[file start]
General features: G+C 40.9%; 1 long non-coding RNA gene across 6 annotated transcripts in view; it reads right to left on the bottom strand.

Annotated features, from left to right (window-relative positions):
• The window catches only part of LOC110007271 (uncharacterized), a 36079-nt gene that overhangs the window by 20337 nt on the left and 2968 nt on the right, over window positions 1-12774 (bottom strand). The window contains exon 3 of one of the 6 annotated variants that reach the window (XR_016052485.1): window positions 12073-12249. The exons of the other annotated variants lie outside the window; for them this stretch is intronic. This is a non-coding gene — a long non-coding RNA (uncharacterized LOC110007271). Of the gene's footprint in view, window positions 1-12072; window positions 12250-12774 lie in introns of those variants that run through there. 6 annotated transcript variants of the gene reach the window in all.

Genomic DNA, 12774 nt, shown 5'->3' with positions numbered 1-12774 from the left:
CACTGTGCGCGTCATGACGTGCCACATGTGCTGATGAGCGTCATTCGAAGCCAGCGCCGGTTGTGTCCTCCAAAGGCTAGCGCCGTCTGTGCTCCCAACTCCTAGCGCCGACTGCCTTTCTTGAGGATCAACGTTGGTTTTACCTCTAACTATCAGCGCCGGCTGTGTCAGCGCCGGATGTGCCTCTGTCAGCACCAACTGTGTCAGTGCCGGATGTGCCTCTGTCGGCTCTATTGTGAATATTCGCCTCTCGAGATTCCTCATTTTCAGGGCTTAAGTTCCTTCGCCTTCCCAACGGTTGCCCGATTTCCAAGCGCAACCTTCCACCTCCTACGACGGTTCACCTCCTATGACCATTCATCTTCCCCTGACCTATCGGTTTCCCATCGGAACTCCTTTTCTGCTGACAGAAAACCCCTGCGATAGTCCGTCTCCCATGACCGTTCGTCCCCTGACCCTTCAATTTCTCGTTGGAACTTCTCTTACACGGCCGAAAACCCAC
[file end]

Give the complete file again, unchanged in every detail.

General features: G+C 40.9%; 1 long non-coding RNA gene across 6 annotated transcripts in view; it reads right to left on the bottom strand.

Annotated features, from left to right (window-relative positions):
• The window catches only part of LOC110007271 (uncharacterized), a 36079-nt gene that overhangs the window by 20337 nt on the left and 2968 nt on the right, over window positions 1-12774 (bottom strand). The window contains exon 3 of one of the 6 annotated variants that reach the window (XR_016052485.1): window positions 12073-12249. The exons of the other annotated variants lie outside the window; for them this stretch is intronic. This is a non-coding gene — a long non-coding RNA (uncharacterized LOC110007271). Of the gene's footprint in view, window positions 1-12072; window positions 12250-12774 lie in introns of those variants that run through there. 6 annotated transcript variants of the gene reach the window in all.

Genomic DNA, 12774 nt, shown 5'->3' with positions numbered 1-12774 from the left:
CACTGTGCGCGTCATGACGTGCCACATGTGCTGATGAGCGTCATTCGAAGCCAGCGCCGGTTGTGTCCTCCAAAGGCTAGCGCCGTCTGTGCTCCCAACTCCTAGCGCCGACTGCCTTTCTTGAGGATCAACGTTGGTTTTACCTCTAACTATCAGCGCCGGCTGTGTCAGCGCCGGATGTGCCTCTGTCAGCACCAACTGTGTCAGTGCCGGATGTGCCTCTGTCGGCTCTATTGTGAATATTCGCCTCTCGAGATTCCTCATTTTCAGGGCTTAAGTTCCTTCGCCTTCCCAACGGTTGCCCGATTTCCAAGCGCAACCTTCCACCTCCTACGACGGTTCACCTCCTATGACCATTCATCTTCCCCTGACCTATCGGTTTCCCATCGGAACTCCTTTTCTGCTGACAGAAAACCCCTGCGATAGTCCGTCTCCCATGACCGTTCGTCCCCTGACCCTTCAATTTCTCGTTGGAACTTCTCTTACACGGCCGAAAACCCAC